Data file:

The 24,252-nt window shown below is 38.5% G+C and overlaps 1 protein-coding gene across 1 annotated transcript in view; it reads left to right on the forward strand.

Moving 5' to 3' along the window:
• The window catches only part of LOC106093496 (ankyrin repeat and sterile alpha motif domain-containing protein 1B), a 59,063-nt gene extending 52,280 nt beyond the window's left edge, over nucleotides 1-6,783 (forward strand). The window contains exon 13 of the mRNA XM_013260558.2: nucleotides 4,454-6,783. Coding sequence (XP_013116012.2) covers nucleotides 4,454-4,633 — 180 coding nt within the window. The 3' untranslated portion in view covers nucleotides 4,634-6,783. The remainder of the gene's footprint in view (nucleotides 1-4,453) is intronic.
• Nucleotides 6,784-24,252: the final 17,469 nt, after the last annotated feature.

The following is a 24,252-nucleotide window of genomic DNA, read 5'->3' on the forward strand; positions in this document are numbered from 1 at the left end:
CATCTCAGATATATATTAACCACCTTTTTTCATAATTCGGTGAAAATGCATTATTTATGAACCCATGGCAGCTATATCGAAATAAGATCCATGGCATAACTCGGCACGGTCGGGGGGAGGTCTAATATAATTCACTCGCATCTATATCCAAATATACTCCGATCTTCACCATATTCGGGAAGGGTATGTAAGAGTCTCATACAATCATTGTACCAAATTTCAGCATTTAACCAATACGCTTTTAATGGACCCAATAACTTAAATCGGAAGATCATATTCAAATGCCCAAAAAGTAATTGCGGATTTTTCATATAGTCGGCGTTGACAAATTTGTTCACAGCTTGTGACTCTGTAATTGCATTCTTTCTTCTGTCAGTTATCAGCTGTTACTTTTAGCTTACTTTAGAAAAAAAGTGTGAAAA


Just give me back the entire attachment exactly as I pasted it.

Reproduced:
The 24,252-nt window shown below is 38.5% G+C and overlaps 1 protein-coding gene across 1 annotated transcript in view; it reads left to right on the forward strand.

Moving 5' to 3' along the window:
• The window catches only part of LOC106093496 (ankyrin repeat and sterile alpha motif domain-containing protein 1B), a 59,063-nt gene extending 52,280 nt beyond the window's left edge, over nucleotides 1-6,783 (forward strand). The window contains exon 13 of the mRNA XM_013260558.2: nucleotides 4,454-6,783. Coding sequence (XP_013116012.2) covers nucleotides 4,454-4,633 — 180 coding nt within the window. The 3' untranslated portion in view covers nucleotides 4,634-6,783. The remainder of the gene's footprint in view (nucleotides 1-4,453) is intronic.
• Nucleotides 6,784-24,252: the final 17,469 nt, after the last annotated feature.

The following is a 24,252-nucleotide window of genomic DNA, read 5'->3' on the forward strand; positions in this document are numbered from 1 at the left end:
CATCTCAGATATATATTAACCACCTTTTTTCATAATTCGGTGAAAATGCATTATTTATGAACCCATGGCAGCTATATCGAAATAAGATCCATGGCATAACTCGGCACGGTCGGGGGGAGGTCTAATATAATTCACTCGCATCTATATCCAAATATACTCCGATCTTCACCATATTCGGGAAGGGTATGTAAGAGTCTCATACAATCATTGTACCAAATTTCAGCATTTAACCAATACGCTTTTAATGGACCCAATAACTTAAATCGGAAGATCATATTCAAATGCCCAAAAAGTAATTGCGGATTTTTCATATAGTCGGCGTTGACAAATTTGTTCACAGCTTGTGACTCTGTAATTGCATTCTTTCTTCTGTCAGTTATCAGCTGTTACTTTTAGCTTACTTTAGAAAAAAAGTGTGAAAA